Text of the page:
In mid-February, we are just beginning the process of speaking to admitted students who have yet to decide where they will attend in the fall. These are students whose higher-education experience hasnít even started and they are looking forward to it with great anticipation. But it's still not a bad time to think about life after the UVM experience is over, about careers and professional and graduate school. After all, this matter is on students' minds. The 2012 CIRP Freshman Survey, based on responses of nearly 200,000 full-time students at over 280 four-year colleges, reveals that 88% of the first-year class says that "to be able to get a better job" is a very important reason for attending college. This proportion is at an all-time high for the survey, well above the 68% figure in 1976.
This widespread feeling about the job benefits of a higher education acknowledges the fact that college-educated students have substantially higher lifetime earnings than do those who don't attend college. This is true whatever the state of the economy. But the feeling also reflects anxiety about jobs, even for college graduates, in the wake of a difficult recovery from a serious economic recession. So, students are looking for guidance during college towards a successful life after graduation. What can we, in an academic college such as the Honors College, sitting outside the career center, do to help?
First, we should understand that there is no need to rush to the nitty-gritty of job search. But there is a need for students to be mindful of what will eventually make for a successful life after UVM and to work to accomplish those things in each of their four years on and off campus. It turns out that among the very best things for job or graduate-school success is academic success. Employers want from job applicants what professors want from their students: hard work and determination, reflected in good grades; knowledge of a wide variety of disciplines; the abilities to communicate well, reason carefully, solve problems, and collaborate with others; and the development of the maturity to be an active and self-responsible learner. In the Honors College, the focus of our entire curricular plan is to build these competencies and we encourage and support students as they pursue them.
Second, we can help students by encouraging them to take part in what is called experiential learning. These are activities in which students are able to apply, extend, and test their knowledge and can occur in a variety of settings. Students can take part in mentored research, scholarship, or creative activities; apply their classroom knowledge in communities outside the university; learn from academic experiences abroad; or work as interns. In all of these cases the learning is enhanced by academic reflection during or after the experience. Here, too, what's good for academics is good for careers and graduate school. Research shows that experiential opportunities enhance greatly student learning outcomes. They are valued and, in many cases are essential, for job success or application to graduate or professional school. So we can help by bolstering the number, variety, and academic content of opportunities for experiential learning such as internships, undergraduate research, service learning, and study abroad. Promoting undergraduate research at UVM is a key activity of the Honors College. We were given a $500,000 gift last year by the family of Rob and Carolyn Brennan to build our program of summer research fellowships. Undergraduate research also prepares students for our thesis requirement. We encourage service learning among our students and help students fit it and study abroad into their schedules. In a recent initiative, our students have begun to tutor young learners at nearby Edmunds Elementary School.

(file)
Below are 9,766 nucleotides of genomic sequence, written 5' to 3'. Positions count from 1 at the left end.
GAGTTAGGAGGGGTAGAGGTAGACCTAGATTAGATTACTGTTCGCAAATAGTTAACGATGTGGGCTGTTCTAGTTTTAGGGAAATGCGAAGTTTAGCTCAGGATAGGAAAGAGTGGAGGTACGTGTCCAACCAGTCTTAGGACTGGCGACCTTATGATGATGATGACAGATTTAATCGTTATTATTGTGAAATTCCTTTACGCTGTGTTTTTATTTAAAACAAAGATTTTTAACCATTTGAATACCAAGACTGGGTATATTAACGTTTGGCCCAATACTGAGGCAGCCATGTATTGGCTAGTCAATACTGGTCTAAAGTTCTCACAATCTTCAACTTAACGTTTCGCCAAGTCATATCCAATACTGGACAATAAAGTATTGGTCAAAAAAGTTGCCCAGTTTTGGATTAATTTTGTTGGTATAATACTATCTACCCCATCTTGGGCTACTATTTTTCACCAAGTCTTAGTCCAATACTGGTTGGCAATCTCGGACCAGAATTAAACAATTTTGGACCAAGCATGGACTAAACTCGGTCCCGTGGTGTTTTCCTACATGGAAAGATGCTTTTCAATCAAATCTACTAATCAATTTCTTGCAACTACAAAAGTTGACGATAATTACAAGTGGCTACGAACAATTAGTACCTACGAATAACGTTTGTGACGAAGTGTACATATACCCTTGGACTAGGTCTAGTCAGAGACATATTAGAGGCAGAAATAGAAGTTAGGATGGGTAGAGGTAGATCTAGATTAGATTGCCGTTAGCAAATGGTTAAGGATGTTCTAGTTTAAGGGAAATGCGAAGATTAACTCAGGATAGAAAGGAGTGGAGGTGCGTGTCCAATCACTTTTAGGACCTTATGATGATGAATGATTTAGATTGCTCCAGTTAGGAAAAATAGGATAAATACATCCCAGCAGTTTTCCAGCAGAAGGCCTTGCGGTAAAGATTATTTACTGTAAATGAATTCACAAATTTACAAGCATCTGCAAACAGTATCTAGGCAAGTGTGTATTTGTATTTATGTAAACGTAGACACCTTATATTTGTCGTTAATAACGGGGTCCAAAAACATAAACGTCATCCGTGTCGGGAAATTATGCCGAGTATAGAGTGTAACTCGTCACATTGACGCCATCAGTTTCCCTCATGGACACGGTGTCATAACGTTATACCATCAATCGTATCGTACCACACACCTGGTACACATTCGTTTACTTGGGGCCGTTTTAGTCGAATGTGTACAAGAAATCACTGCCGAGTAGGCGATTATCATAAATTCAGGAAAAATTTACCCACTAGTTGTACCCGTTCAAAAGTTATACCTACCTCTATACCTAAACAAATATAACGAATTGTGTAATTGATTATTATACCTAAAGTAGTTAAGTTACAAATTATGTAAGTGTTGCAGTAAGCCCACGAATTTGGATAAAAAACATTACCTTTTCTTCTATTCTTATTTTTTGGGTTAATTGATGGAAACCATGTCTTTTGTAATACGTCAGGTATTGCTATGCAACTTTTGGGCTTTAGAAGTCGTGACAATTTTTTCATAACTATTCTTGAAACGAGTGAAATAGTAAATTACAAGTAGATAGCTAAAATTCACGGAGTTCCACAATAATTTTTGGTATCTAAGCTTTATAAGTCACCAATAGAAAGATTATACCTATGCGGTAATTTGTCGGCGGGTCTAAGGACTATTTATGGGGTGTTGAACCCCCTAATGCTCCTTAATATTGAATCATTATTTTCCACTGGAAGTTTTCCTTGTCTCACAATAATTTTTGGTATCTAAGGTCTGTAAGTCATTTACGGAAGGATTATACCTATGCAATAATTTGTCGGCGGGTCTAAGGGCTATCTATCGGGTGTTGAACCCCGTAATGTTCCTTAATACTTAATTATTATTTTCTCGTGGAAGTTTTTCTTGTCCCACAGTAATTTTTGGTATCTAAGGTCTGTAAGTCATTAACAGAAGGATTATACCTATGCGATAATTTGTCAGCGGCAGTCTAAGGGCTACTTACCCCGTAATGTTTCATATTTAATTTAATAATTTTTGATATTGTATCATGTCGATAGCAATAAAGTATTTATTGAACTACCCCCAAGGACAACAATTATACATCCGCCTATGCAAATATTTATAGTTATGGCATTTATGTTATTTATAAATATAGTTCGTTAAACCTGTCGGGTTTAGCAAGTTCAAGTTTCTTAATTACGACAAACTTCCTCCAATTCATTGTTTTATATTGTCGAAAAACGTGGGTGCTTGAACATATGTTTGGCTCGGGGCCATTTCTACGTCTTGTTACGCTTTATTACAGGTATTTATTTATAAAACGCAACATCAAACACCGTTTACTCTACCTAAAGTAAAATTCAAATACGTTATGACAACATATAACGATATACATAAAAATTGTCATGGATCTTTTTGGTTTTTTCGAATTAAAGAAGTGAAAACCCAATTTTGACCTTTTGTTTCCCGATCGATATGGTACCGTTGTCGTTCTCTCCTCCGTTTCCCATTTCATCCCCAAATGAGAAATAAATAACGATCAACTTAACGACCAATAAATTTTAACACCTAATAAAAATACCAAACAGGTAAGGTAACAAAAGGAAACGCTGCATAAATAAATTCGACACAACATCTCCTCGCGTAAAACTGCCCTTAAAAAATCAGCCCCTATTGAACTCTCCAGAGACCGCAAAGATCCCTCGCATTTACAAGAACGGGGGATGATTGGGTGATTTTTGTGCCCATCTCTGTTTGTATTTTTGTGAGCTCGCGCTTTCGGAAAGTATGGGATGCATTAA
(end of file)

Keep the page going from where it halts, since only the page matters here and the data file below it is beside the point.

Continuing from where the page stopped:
This considerations lead to the third point. For many students, the connection between academic direction and career possibilities is unclear. It is one thing to be a math major. It's another thing to know how that major choice relates to a satisfying career. Experiential learning opportunities can help. In them, students can learn what areas in which they exercise their skills and apply their knowledge feel rewarding. But we also need to provide other avenues, inside and outside the classroom, for students to explore how their emerging interests relate to possible careers or lead to further education. The Honors College has been providing such an opportunity with its Professional Development Forum (PDF), which has helped students understand the transition between study and possible career paths, as well as matching students with two UVM alums in their fields of interest. This successful program has been run by Brit Chase. In the future, Honors College students will receive support from an enhancement and deepening of the UVM's overall career success effort, with new initiatives to be launched later this spring.
With solid academic success, experience in applying their learning outside the classroom, and exploration of potential career paths behind them, students are ready to take practical steps towards succeeding in life after UVM. Here is where UVM's Career Services office can help, involving students in the activities traditionally associated with career preparation: networking, interviewing, writing cover letters, and other aspects of the job search. But it should be clear that a successful life after UVM depends on much more than this and that the Honors College can help students along the way.
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